Remembering Dr. Martin Luther King, Jr.
This weekend, as we consider the life and legacy of one of America’s greatest citizens, Dr. Martin Luther King, Jr., we should remember that the dream he articulated has still not been fully realized. Before he was tragically murdered in Memphis, Dr. King was working toward the pursuit of economic and social justice for all Americans. Nearly fifty years later, millions of Americans today are still living through "a long night of injustice" in the form of economic hardship, diminished opportunity, and a lack of social mobility.
In the spring of 1968, Dr. King and the Southern Christian Leadership Conference were preparing to launch the Poor People’s Campaign, a second march on Washington to confront, in his words, a Congress that "appropriates military funds with alacrity and generosity," but that also "appropriates poverty funds with miserliness and grudging reluctance." He could have spoken those same words today.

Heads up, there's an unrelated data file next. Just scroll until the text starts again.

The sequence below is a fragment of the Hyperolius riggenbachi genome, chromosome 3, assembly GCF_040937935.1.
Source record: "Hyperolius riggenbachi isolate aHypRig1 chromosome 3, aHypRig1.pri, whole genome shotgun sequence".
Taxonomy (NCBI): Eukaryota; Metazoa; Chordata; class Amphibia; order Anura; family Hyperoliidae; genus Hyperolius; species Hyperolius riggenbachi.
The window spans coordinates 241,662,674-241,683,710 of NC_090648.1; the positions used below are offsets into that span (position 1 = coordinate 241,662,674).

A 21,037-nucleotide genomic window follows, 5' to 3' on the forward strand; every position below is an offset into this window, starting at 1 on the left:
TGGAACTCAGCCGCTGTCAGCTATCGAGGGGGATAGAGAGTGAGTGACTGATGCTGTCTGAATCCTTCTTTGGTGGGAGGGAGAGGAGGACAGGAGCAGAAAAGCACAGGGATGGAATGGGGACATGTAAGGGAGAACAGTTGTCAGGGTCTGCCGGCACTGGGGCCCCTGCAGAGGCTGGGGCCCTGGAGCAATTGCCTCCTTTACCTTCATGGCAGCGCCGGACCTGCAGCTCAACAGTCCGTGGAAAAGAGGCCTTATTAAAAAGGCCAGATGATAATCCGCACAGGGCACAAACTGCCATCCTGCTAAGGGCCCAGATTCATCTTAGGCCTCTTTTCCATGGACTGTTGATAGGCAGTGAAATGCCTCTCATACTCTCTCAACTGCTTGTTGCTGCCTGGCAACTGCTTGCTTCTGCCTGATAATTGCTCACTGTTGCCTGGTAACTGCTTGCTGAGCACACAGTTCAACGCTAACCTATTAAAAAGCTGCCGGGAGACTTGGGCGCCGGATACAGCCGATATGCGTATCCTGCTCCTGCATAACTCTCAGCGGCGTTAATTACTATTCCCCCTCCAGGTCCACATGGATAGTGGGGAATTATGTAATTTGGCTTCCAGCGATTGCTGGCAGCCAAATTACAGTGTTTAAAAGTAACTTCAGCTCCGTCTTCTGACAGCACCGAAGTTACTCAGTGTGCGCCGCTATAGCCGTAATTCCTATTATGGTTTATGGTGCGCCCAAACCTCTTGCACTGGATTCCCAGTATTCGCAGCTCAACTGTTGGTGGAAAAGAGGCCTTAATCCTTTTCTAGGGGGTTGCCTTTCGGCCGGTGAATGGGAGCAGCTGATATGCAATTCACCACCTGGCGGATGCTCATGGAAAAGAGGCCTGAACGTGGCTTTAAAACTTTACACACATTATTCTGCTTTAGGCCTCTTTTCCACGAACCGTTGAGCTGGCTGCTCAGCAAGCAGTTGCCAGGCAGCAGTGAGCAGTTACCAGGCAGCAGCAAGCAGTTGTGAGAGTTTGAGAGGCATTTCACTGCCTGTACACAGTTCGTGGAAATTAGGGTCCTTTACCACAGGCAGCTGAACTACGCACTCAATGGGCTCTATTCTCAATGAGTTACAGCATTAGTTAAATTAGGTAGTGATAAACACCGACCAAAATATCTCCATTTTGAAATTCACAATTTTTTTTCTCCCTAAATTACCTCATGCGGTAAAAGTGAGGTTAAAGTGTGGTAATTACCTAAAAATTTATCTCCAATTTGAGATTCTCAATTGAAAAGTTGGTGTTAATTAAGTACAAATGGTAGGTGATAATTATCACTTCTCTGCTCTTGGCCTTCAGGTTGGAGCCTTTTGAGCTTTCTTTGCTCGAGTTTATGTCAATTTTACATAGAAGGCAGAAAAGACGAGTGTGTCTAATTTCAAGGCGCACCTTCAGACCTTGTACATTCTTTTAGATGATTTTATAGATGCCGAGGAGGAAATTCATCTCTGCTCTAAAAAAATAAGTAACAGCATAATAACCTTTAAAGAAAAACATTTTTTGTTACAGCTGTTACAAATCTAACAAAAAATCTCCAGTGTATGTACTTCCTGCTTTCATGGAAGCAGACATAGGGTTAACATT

We have come a long way as a nation towards racial equality, even though there is still much work left to be done. But in terms of economic justice, America has moved backwards. Today, workers earning the federal minimum wage have less purchasing power than minimum wage earners in 1968. Millions of families are facing foreclosure and bankruptcy, and Memphis is one of the cities hardest-hit by the recession. If we truly want to honor the legacy of Dr. King, we must continue his unfinished work and ensure that every American has access to honest work, fair wages, affordable housing, and the ability to earn and enjoy a decent life.
Click the video below to take a virtual tour of the MLK Memorial, or visit the MLK Memorial Foundation's website here.